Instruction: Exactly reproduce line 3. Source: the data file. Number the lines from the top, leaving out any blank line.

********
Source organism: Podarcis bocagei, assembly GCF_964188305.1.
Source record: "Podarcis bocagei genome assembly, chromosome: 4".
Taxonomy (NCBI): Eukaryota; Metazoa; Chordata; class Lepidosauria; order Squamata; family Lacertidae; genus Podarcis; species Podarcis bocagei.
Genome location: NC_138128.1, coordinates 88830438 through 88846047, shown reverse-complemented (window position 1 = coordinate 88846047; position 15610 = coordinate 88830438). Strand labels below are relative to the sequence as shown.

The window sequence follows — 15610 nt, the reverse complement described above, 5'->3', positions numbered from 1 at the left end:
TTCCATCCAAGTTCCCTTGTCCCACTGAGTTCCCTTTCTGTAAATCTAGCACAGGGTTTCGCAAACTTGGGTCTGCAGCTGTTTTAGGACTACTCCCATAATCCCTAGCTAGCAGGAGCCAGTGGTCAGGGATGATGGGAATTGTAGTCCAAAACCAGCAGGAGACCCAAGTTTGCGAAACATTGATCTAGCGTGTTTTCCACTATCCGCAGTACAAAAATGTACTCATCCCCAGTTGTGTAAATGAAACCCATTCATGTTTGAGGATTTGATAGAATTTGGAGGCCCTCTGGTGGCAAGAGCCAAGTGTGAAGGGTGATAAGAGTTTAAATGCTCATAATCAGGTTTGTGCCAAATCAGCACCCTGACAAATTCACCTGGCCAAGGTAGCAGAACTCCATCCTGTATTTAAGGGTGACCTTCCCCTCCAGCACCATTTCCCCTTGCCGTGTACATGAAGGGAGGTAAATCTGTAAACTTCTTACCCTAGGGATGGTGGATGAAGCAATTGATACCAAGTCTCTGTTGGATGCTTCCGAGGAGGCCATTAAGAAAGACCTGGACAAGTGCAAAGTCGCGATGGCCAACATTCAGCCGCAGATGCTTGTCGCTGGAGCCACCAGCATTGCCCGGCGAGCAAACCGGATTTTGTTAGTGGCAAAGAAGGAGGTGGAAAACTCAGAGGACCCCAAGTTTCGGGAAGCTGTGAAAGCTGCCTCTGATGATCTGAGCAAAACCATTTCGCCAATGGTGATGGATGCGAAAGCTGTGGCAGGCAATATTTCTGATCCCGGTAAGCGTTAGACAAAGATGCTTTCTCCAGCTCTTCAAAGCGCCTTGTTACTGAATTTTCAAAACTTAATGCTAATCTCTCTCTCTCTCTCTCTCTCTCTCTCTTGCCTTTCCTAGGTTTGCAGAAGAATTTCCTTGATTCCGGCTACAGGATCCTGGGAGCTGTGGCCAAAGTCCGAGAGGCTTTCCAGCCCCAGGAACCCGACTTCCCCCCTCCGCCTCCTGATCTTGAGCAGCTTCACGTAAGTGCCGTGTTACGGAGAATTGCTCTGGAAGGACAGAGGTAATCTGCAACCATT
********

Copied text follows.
Taxonomy (NCBI): Eukaryota; Metazoa; Chordata; class Lepidosauria; order Squamata; family Lacertidae; genus Podarcis; species Podarcis bocagei.